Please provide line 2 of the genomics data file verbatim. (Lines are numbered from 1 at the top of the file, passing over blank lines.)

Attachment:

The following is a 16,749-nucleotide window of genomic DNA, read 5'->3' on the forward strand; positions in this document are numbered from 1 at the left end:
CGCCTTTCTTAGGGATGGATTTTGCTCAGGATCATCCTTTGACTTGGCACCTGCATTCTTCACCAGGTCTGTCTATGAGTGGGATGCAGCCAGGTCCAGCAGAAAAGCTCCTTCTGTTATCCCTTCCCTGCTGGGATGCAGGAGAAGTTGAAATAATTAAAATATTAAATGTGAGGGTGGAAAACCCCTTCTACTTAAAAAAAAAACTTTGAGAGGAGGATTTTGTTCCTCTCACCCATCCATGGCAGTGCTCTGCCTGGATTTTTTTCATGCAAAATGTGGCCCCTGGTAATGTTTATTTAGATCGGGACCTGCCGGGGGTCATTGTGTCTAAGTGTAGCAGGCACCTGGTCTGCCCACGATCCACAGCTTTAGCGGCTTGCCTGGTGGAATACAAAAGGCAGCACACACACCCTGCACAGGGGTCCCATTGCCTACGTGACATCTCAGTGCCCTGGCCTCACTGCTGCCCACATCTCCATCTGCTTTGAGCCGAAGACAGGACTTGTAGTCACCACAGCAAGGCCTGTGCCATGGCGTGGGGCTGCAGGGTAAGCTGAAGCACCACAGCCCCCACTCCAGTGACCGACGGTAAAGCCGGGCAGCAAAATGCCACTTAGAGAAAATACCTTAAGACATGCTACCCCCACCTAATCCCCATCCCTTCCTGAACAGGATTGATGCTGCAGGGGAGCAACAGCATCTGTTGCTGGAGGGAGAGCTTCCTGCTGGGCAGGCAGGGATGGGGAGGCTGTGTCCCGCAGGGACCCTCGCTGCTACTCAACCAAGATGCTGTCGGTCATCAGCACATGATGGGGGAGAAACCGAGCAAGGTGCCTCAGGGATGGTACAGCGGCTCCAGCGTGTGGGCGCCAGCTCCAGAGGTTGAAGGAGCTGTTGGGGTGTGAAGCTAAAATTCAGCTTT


CGCCTTTCTTAGGGATGGATTTTGCTCAGGATCATCCTTTGACTTGGCACCTGCATTCTTCACCAGGTCTGTCTATGAGTGGGATGCAGCCAGGTCCAGCAGAAAAGCTCCTTCTGTTATCCCTTCCCTGCTGGGATGCAGGAGAAGTTGAAATAATTAAAATATTAAATGTGAGGGTGGAAAACCCCTTCTACTTAAAAAAAAAACTTTGAGAGGAGGATTTTGTTCCTCTCACCCATCCATGGCAGTGCTCTGCCTGGATTTTTTTCATGCAAAATGTGGCCCCTGGTAATGTTTATTTAGATCGGGACCTGCCGGGGGTCATTGTGTCTAAGTGTAGCAGGCACCTGGTCTGCCCACGATCCACAGCTTTAGCGGCTTGCCTGGTGGAATACAAAAGGCAGCACACACACCCTGCACAGGGGTCCCATTGCCTACGTGACATCTCAGTGCCCTGGCCTCACTGCTGCCCACATCTCCATCTGCTTTGAGCCGAAGACAGGACTTGTAGTCACCACAGCAAGGCCTGTGCCATGGCGTGGGGCTGCAGGGTAAGCTGAAGCACCACAGCCCCCACTCCAGTGACCGACGGTAAAGCCGGGCAGCAAAATGCCACTTAGAGAAAATACCTTAAGACATGCTACCCCCACCTAATCCCCATCCCTTCCTGAACAGGATTGATGCTGCAGGGGAGCAACAGCATCTGTTGCTGGAGGGAGAGCTTCCTGCTGGGCAGGCAGGGATGGGGAGGCTGTGTCCCGCAGGGACCCTCGCTGCTACTCAACCAAGATGCTGTCGGTCATCAGCACATGATGGGGGAGAAACCGAGCAAGGTGCCTCAGGGATGGTACAGCGGCTCCAGCGTGTGGGCGCCAGCTCCAGAGGTTGAAGGAGCTGTTGGGGTGTGAAGCTAAAATTCAGCTTT